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Title: Functional genomics studies of human brain development and implications for autism spectrum disorder
Author: Ziats, Mark
ISNI:       0000 0004 5364 677X
Awarding Body: University of Cambridge
Current Institution: University of Cambridge
Date of Award: 2014
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Human neurodevelopment requires the coordinated expression of thousands of genes, exquisitely regulated in both spatial and temporal dimensions, to achieve the proper specialization and inter-connectivity of brain regions. Consequently, the dysregulation of complex gene networks in the developing brain is believed to underlie many neurodevelopmental disorders, such as autism spectrum disorders (ASD). Autism has a significant genetic etiology, but there are hundreds of genes implicated, and their functions are heterogeneous and complex. Therefore, an understanding of shared molecular and cellular pathways underlying the development ASD has remained elusive, hampering attempts to develop common diagnostic biomarkers or treatments for this disorder. I hypothesized that analyzing functional genomics relationships among ASD candidate genes during normal human brain development would provide insight into common cellular and molecular pathways that are affected in autistic individuals, and may help elucidate how hundreds of diverse genes can all be linked to a single clinical phenotype. This thesis describes a coordinated set of bioinformatics experiments that first (i) assessed for gene expression and co-expression properties among ASD candidates and other non-coding RNAs during normal human brain development to discover potential shared mechanisms; and then (ii) directly assessed for changes in these pathways in autistic post-mortem brain tissue. The results demonstrated that when examined in the context of normal human brain gene expression during early development, autism candidate genes appear to be strongly related to the neurodevelopmental pathways of synaptogenesis, mitochondrial function, glial cytokine signaling, and transcription/translation regulation. Furthermore, the known sex bias in ASD prevalence appeared to relate to differences in gene expression between the developing brains of males and females. Follow up studies in autistic brain tissue confirmed that changes in mitochondrial gene expression networks, glial pathways, and gene expression regulatory mechanisms are all altered in the brains of autistic individuals. Together, these results show that the heterogeneous set of autism candidate genes are related to each other through shared transcriptional networks that funnel into common molecular mechanisms, and that these mechanisms are aberrant in autistic brains.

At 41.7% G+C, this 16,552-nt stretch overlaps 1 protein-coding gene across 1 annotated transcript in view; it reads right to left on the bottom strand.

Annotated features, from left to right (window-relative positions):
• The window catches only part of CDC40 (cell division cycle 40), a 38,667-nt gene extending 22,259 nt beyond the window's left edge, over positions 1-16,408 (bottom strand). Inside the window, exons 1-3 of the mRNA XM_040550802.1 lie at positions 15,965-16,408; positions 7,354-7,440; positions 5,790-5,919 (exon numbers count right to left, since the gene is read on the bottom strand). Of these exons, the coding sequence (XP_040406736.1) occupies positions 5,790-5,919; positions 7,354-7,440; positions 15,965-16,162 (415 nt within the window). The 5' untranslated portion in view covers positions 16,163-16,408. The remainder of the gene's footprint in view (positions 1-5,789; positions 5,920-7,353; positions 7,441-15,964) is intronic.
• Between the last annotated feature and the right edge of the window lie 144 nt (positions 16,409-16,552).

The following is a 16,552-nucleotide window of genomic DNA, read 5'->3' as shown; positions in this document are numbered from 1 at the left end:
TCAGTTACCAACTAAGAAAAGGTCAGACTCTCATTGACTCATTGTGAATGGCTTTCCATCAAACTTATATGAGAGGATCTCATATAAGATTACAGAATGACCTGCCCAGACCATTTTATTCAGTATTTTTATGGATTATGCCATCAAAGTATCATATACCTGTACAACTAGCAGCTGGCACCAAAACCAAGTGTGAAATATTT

Supervisor: Not available Sponsor: Not available
Qualification Name: Thesis (Ph.D.) Qualification Level: Doctoral
Keywords: autistic disorder ; gene expression ; non-coding RNA ; functional genomics ; human brain development